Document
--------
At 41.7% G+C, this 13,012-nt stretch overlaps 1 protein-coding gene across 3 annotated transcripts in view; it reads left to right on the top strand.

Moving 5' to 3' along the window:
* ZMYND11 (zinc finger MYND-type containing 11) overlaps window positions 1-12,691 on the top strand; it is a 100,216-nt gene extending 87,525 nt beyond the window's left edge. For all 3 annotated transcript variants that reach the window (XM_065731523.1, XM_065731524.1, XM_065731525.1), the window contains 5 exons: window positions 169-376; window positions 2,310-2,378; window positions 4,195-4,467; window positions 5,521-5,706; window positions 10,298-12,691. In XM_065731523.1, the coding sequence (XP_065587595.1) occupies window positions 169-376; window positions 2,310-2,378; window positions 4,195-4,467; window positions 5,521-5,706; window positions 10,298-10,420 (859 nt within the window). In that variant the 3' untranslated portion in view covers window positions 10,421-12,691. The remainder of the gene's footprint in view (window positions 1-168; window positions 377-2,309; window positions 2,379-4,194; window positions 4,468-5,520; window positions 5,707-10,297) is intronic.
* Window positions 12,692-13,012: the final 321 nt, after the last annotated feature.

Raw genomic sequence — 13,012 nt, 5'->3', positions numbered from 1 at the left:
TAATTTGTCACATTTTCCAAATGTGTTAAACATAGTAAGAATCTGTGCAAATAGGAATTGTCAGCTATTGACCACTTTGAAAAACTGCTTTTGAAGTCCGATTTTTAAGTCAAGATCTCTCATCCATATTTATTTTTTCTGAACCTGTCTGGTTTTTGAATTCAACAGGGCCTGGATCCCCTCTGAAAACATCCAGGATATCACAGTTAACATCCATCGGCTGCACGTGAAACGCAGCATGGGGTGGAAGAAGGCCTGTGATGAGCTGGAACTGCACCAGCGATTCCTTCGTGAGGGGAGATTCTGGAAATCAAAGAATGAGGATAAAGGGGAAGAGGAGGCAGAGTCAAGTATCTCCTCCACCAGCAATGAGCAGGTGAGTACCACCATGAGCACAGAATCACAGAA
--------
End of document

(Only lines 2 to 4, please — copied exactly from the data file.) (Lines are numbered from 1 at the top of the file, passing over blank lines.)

Moving 5' to 3' along the window:
* ZMYND11 (zinc finger MYND-type containing 11) overlaps window positions 1-12,691 on the top strand; it is a 100,216-nt gene extending 87,525 nt beyond the window's left edge. For all 3 annotated transcript variants that reach the window (XM_065731523.1, XM_065731524.1, XM_065731525.1), the window contains 5 exons: window positions 169-376; window positions 2,310-2,378; window positions 4,195-4,467; window positions 5,521-5,706; window positions 10,298-12,691. In XM_065731523.1, the coding sequence (XP_065587595.1) occupies window positions 169-376; window positions 2,310-2,378; window positions 4,195-4,467; window positions 5,521-5,706; window positions 10,298-10,420 (859 nt within the window). In that variant the 3' untranslated portion in view covers window positions 10,421-12,691. The remainder of the gene's footprint in view (window positions 1-168; window positions 377-2,309; window positions 2,379-4,194; window positions 4,468-5,520; window positions 5,707-10,297) is intronic.
* Window positions 12,692-13,012: the final 321 nt, after the last annotated feature.